Rosberg has stemmed that run, with three poles of his own in the last three races. But he has converted none of them into wins, and therein lies the fundamental difference between the two men.
Hamilton has quite simply been too good for Rosberg in 2015 and right now it is hard to see what the German can do about it.
Hamilton has rivals in F1, drivers who can perform at close to or at his level often enough to challenge him over a season.
But Alonso, Vettel, Daniel Ricciardo and Jenson Button are all at other teams, and therefore do not at this stage have the machinery to take him on.
Winning a third title puts him in rarefied company and there will be a lot of talk now about him "joining the greats".
To this writer's mind, the greatness of an F1 driver is about much more than statistics. The sport depends too much on machinery for it to be that simple.
But however you measure it, Hamilton has now achieved that status beyond any doubt at all.
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The Rosberg mystery
For much of the US Grand Prix, Rosberg was driving "like a champion", as BBC F1 co-commentator David Coulthard put it at the time.
He had been mugged at the first corner by Hamilton, who despite Rosberg's protestations did absolutely nothing wrong in forcing his team-mate out wide, even if the move was as tough as one has come to expect.
What is slightly mystifying is that Rosberg keeps putting himself in these positions and does not seem to learn from them.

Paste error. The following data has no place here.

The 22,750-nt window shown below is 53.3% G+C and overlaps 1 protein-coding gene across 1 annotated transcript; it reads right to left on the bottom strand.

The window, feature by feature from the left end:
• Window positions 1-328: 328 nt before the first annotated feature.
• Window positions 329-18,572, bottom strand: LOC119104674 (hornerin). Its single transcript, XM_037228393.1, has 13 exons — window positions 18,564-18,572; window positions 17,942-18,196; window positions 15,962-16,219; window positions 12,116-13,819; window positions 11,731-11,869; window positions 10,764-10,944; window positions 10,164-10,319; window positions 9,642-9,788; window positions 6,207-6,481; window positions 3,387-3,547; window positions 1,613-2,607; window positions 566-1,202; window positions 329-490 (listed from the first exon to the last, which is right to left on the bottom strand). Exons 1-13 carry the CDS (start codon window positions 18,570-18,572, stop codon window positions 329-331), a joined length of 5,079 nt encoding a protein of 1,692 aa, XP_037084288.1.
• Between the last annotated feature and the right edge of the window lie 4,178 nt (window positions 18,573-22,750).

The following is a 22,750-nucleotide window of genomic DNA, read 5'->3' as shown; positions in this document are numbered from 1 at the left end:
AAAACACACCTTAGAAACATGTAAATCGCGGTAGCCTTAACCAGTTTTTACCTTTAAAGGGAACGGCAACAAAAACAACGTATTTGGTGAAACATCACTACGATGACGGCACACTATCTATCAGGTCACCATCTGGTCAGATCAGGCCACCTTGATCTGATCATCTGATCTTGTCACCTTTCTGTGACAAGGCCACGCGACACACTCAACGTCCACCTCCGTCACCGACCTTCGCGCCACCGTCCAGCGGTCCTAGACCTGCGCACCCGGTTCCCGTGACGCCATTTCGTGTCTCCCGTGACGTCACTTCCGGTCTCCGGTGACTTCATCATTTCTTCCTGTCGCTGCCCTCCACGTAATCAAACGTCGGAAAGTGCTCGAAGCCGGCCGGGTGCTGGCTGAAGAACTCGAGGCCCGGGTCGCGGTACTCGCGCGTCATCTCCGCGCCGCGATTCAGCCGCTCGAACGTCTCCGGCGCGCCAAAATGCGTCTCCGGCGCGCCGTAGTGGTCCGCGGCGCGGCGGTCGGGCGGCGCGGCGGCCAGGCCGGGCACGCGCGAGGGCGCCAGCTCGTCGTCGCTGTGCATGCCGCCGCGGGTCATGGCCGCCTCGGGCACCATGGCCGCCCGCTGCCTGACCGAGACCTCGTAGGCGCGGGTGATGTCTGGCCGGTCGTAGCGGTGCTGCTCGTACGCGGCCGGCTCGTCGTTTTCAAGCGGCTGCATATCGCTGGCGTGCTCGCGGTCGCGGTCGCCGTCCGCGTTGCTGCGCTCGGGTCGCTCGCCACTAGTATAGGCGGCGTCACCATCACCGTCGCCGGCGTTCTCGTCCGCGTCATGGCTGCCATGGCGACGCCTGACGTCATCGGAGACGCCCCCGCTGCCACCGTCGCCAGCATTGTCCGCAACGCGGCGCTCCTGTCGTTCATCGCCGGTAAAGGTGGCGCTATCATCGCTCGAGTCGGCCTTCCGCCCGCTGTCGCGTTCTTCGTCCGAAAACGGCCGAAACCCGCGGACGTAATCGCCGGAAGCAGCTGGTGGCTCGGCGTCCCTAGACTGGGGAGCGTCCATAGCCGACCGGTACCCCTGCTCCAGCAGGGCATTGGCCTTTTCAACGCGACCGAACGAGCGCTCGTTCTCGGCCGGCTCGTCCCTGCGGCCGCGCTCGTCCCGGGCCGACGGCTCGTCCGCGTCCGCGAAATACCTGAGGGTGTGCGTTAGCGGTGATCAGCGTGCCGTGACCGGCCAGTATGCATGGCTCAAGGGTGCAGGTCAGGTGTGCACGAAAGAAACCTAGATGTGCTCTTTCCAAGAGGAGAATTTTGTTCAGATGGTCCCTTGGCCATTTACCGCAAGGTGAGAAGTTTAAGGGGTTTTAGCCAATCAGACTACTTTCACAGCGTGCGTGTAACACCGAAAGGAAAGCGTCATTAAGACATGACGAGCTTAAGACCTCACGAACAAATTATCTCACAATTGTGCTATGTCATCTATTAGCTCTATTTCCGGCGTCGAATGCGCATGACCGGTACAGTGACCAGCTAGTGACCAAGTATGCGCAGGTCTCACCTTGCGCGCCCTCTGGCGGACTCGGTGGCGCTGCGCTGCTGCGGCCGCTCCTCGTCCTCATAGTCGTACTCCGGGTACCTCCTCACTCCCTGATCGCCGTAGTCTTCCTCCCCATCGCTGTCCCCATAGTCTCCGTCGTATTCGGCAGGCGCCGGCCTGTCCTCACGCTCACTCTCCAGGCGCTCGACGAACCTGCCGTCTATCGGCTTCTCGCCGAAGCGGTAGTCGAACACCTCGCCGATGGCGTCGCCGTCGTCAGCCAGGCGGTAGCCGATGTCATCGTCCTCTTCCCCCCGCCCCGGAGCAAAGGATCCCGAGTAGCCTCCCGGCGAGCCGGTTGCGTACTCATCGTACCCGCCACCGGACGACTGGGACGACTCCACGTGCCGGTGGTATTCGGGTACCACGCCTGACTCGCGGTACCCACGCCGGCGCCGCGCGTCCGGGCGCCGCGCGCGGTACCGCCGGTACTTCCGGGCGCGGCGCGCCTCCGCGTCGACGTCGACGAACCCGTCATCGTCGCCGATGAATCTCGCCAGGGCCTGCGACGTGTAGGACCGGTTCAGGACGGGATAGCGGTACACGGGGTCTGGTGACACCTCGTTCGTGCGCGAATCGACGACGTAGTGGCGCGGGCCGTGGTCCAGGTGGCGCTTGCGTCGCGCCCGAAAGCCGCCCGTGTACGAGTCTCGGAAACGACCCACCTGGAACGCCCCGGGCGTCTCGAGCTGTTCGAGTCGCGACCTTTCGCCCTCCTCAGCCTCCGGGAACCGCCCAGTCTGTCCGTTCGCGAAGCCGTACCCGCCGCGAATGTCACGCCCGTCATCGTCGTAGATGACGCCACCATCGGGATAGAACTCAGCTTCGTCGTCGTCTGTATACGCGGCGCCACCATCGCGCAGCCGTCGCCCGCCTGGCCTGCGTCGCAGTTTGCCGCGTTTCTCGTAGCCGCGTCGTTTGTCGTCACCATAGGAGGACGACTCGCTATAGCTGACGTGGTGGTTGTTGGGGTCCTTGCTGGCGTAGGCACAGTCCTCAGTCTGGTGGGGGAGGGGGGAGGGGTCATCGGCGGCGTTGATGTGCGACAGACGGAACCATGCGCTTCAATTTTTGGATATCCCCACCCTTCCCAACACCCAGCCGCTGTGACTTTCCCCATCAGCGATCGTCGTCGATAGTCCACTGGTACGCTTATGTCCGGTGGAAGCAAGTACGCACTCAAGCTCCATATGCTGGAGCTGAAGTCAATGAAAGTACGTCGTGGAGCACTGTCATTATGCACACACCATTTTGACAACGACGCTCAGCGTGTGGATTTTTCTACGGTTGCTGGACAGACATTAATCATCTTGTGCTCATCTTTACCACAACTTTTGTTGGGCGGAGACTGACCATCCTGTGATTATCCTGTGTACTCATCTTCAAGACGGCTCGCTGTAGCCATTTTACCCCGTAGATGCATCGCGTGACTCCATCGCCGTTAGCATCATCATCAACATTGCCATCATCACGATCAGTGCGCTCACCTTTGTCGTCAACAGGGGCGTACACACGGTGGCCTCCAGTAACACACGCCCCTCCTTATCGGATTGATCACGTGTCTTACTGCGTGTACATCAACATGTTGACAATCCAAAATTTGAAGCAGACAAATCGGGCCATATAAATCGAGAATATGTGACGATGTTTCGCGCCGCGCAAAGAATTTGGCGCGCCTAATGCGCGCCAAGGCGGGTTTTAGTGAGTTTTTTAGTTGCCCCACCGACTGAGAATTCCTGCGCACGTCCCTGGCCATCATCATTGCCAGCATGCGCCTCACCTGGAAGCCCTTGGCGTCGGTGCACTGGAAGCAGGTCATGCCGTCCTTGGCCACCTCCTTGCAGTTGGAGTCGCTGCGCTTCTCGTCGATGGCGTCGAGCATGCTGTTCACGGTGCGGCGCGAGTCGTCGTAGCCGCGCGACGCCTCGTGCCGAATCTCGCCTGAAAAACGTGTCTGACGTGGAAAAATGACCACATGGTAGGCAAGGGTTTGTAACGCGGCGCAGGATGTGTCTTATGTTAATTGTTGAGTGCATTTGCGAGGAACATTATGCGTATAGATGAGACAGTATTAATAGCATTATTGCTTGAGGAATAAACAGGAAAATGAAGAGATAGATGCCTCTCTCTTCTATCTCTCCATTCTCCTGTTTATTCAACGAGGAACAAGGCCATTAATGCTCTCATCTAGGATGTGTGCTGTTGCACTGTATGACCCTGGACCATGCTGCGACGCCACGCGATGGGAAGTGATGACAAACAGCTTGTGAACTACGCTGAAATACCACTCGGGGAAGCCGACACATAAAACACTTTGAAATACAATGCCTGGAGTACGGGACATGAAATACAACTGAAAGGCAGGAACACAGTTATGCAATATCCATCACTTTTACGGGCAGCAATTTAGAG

Time and again he has found himself on the outside of Hamilton in such situations, and the same thing happens over and over again - Hamilton takes the line, as he is entitled to do, and Rosberg loses the place and, quite often, others as well. Just as he did here.
But after that - and until his final, decisive, error - Rosberg was highly impressive. In the way he can be from time to time, but has not yet proved he can maintain.
Having dropped back to fourth in that incident, behind the two Red Bulls of Kvyat and Ricciardo, Rosberg got himself back in contention superbly.
He opportunistically passed Ricciardo at the re-start after the first virtual safety car period, quickly dispatched Kvyat and pushed Hamilton until the first pit stops, even as both were then passed by Ricciardo on the still-wet track.
He emerged from the first pit stops ahead of Hamilton and was in the lead as the track went from mostly damp to mostly dry, and held it despite pressure from his team-mate for nearly 20 laps until he and his engineer made the right call to stop under the second virtual safety car.
The second real safety car gave the advantage back to Hamilton, but Rosberg was still in the lead and therefore in control when he threw it all away.
In pure speed, on one lap, there is not a lot to choose between them. But being a great F1 driver is about much more than just pace, and it is in the other areas that Rosberg lacks - race-craft, handling pressure, consistency.
He made a fight of last season because Hamilton had a series of problems that kept holding him back. But this year has been more straightforward and the gulf between the pair has as a consequence been more apparent.
So until Mercedes' rivals can close what remains a chasm between them and the champions even larger than that between the drivers of the silver cars, many more seasons will surrender to Hamilton in the way this one has.